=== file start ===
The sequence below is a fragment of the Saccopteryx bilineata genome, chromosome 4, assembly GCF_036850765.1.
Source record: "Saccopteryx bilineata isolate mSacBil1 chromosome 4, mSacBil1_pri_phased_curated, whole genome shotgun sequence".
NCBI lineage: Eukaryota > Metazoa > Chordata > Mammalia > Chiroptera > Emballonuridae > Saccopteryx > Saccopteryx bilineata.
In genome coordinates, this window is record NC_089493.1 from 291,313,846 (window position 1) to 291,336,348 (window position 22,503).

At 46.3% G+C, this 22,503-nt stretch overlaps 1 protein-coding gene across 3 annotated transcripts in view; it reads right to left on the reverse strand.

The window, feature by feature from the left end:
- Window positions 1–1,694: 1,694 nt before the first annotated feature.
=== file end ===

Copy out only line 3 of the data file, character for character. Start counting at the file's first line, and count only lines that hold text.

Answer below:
NCBI lineage: Eukaryota > Metazoa > Chordata > Mammalia > Chiroptera > Emballonuridae > Saccopteryx > Saccopteryx bilineata.